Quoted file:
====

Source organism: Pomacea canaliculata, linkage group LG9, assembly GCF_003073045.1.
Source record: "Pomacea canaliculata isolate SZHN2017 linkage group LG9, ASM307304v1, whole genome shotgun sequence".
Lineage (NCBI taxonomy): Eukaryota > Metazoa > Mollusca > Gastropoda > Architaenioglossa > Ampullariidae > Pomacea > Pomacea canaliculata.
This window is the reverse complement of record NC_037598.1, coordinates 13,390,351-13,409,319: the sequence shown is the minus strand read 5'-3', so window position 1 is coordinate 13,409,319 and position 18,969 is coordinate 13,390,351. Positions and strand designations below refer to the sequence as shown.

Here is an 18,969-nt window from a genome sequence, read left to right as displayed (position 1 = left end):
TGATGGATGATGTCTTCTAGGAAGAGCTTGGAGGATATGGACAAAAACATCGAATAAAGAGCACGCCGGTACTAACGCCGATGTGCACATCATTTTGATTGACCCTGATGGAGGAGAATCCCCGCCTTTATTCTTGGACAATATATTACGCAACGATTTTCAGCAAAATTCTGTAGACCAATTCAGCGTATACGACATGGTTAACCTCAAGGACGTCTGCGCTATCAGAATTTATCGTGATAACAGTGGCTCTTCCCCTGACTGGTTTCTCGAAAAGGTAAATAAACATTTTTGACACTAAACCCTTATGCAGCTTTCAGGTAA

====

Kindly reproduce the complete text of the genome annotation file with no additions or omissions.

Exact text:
Source organism: Pomacea canaliculata, linkage group LG9, assembly GCF_003073045.1.
Source record: "Pomacea canaliculata isolate SZHN2017 linkage group LG9, ASM307304v1, whole genome shotgun sequence".
Lineage (NCBI taxonomy): Eukaryota > Metazoa > Mollusca > Gastropoda > Architaenioglossa > Ampullariidae > Pomacea > Pomacea canaliculata.
This window is the reverse complement of record NC_037598.1, coordinates 13,390,351-13,409,319: the sequence shown is the minus strand read 5'-3', so window position 1 is coordinate 13,409,319 and position 18,969 is coordinate 13,390,351. Positions and strand designations below refer to the sequence as shown.

Here is an 18,969-nt window from a genome sequence, read left to right as displayed (position 1 = left end):
TGATGGATGATGTCTTCTAGGAAGAGCTTGGAGGATATGGACAAAAACATCGAATAAAGAGCACGCCGGTACTAACGCCGATGTGCACATCATTTTGATTGACCCTGATGGAGGAGAATCCCCGCCTTTATTCTTGGACAATATATTACGCAACGATTTTCAGCAAAATTCTGTAGACCAATTCAGCGTATACGACATGGTTAACCTCAAGGACGTCTGCGCTATCAGAATTTATCGTGATAACAGTGGCTCTTCCCCTGACTGGTTTCTCGAAAAGGTAAATAAACATTTTTGACACTAAACCCTTATGCAGCTTTCAGGTAA